The late US film producer, Samuel Goldwyn, is usually credited with first saying that a verbal (sic) contract is “not worth the paper it is written on”. In this statement, he would strictly have erred in at least two particulars; first, he probably meant “oral” instead of “verbal” which is the adjective for “in words” and not for “spoken”, so that even a written contract is verbal in the true sense and, second, he was also wrong in law since most oral contracts are legally enforceable except where statute requires that an agreement be in writing or be evidenced in writing.
But then Mr. Goldwyn was also known for other similar pearls of wisdom – He is reputed to have averred, “I don’t think anybody should write his autobiography until after he’s dead”, and when informed by one director that a script was too caustic, Goldwyn is alleged to have responded, “To hell with the cost. If it’s a good picture, we’ll make it!”
Mr Goldwyn’s first exegesis came to mind last week as I reflected on the diligent preparations being made by the respective political parties for a general election that may possibly be a twelvemonth or more away. As the Barbados Labour Party continues to rub shoulders with the citizenry and to stage its weekly constituency canvasses, the Democratic Labour Party appears to have settled on its slate of candidates for the campaign, having last week deselected three of the candidates that represented the party in the 2008 general election. The fact that among those deselected was one candidate who had been beaten in the constituency by a mere handful of votes signals the earnestness of that party to regain the reins of governmental authority.
Amidst all this, the collective third parties are equally busy with their nominations of candidates. It is not this form of preparation, however, that brings Goldwyn’s dictum to mind. The staging of public meetings at which the respective programmes of the parties will be made known to the electorate will naturally follow the current nomination process and will itself precede the written outlines of these policy proposals in the form of glossy manifestoes sometime later in the campaign.
It is at these latter two stages that we will have cause to wonder whether these verbal (both oral and written) promises to the electorate are indeed “worth the paper they are written on” or whether they are mere allurements held out to attract the unthinking into choosing one party’s candidate over that of another party in the thirty constituency elections that collectively comprise the whole.
The observant reader would have noticed that I have chosen not to refer to these promises as “contracts”. This is so for the strictly legal reason that a contract is accepted to be a legally enforceable agreement and, try as hard as I might, I am unable to detect in the political promise, if it may be so described, any hint of an agreement on the part of the electorate as opposed to simple notice of the policy proposals. Nor is there any truth in an assertion that they are legally enforceable.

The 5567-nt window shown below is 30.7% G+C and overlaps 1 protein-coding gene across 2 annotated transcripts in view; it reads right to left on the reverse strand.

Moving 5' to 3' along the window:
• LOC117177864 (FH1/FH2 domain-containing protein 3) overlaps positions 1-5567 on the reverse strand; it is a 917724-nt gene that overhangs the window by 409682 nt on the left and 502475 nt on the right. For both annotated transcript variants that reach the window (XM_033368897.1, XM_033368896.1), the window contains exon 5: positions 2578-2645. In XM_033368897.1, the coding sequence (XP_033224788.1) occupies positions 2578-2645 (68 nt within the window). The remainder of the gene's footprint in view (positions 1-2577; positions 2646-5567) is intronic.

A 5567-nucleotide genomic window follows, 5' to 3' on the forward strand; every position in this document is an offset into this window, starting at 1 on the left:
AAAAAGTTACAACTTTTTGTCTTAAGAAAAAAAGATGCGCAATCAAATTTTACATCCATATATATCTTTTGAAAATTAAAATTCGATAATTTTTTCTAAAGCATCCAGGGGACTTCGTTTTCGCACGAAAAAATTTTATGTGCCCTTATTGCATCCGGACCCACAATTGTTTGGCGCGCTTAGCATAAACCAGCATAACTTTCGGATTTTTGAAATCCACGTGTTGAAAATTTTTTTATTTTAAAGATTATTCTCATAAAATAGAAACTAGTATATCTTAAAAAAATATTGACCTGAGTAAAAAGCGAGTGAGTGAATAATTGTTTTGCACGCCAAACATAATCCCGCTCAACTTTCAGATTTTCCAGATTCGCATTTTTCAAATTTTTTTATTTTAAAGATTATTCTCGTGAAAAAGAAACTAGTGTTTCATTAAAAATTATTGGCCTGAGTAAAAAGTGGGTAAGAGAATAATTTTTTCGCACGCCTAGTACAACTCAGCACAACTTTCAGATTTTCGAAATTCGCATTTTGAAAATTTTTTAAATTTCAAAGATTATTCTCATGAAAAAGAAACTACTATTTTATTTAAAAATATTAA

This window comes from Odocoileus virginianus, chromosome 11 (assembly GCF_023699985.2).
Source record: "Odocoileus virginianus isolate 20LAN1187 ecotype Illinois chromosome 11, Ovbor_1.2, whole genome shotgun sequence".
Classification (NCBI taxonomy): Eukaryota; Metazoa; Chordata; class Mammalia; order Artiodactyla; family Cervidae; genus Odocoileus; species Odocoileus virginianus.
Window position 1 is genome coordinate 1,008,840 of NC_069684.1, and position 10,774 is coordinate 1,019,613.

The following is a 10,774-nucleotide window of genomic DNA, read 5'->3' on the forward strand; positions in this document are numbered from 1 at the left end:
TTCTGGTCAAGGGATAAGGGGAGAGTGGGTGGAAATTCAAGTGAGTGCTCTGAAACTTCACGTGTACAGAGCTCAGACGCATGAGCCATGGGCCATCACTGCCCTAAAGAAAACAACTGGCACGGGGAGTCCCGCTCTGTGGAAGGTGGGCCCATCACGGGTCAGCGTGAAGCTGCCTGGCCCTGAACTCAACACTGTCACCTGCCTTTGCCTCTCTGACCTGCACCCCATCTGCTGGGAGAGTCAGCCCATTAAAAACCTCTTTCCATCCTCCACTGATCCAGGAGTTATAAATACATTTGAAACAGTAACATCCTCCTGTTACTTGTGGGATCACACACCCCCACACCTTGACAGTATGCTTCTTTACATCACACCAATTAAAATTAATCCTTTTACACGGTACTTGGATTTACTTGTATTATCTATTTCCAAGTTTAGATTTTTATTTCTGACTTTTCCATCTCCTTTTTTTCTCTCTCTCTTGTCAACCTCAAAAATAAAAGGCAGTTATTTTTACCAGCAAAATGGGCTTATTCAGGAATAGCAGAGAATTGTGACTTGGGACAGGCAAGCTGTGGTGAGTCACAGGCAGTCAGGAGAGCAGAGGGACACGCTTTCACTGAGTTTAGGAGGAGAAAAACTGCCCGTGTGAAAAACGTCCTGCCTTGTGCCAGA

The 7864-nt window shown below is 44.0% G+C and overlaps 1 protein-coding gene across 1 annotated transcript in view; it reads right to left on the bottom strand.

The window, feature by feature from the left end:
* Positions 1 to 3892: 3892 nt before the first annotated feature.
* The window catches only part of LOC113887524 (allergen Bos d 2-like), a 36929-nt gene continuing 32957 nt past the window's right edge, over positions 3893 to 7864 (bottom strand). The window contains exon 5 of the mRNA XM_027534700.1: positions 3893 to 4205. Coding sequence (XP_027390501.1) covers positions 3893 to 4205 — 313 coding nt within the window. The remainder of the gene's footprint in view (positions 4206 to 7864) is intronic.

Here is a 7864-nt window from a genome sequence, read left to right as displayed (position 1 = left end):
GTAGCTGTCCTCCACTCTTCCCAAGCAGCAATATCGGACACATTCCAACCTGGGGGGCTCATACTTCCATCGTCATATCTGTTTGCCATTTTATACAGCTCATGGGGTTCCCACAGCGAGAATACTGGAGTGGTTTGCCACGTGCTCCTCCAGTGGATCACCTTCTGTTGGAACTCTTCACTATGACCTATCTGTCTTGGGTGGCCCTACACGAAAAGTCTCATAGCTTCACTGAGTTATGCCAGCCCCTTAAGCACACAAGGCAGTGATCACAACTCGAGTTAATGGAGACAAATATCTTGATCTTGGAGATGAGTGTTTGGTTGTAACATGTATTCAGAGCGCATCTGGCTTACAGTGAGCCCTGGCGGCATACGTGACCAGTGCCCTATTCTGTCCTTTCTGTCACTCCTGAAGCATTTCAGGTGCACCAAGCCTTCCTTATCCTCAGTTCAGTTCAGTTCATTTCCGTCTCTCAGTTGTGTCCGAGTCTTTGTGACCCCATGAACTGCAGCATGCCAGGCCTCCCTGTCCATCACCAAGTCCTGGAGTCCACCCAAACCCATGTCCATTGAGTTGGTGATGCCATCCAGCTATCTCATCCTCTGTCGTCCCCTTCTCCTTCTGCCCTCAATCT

First, it would be difficult to pinpoint with any degree of certainty which of the multiple promises might have caused the majority of a constituency to vote for a particular candidate and thereby supply the necessary consideration for that promise made by his or her party, whether it be the enactment of integrity legislation, the proposal to establish an office of Contractor General or the soonest passage of freedom of information legislation. Or even to revoke the current fee paying arrangement by Barbadian students at the University of the West Indies.
In any event, there may be good reason to believe that electoral support is not as linear as might be supposed, but owed rather to an eldritch combination of family tradition, candidate recognition and personality, bandwagonism and, perhaps, to rejection of the incumbent for articulated reasons of “doing-nothing-for- me-personally” or of “not-being-seen-in-the-constituency-since-the-last- election”.
It may be in this context that some have expressed the view that such proposals are not promises at all, but are mere moral representations of future conduct whose realization is cribbed, cabined and confined by the opportuneness of the circumstances prevailing at the time in future most appropriate for their fulfillment.
It is in the aspect of legal enforceability, however, that the analogy has its clearest failure. While there may be the politico-moral enforcement of failed promises by an elector through a refusal to cast his or her vote for the candidate of the breaching or misrepresenting party, the very vagueness of the link between the political statement of intention and the collective electoral support of a constituency converts this form of recourse into a mostly dead letter.
In fine, my thesis is that the political promise, proposal, representation, undertaking or howsoever it may be termed is demonstrably not worth the paper it is written on. And calling it a covenant or a guarantee does nothing to change its essential nature.
Please permit me to express sincere sentiments of condolence to the family, friends and colleagues of Mr. Eli Edwards, Attorney-at-Law and quondam Public Counsel, who was called to higher service on Thursday last. Eli was a skillful prosecutor who clearly had the public interest at heart. May he rest in peace.
A blessed Easter Sunday and holiday to all my readers.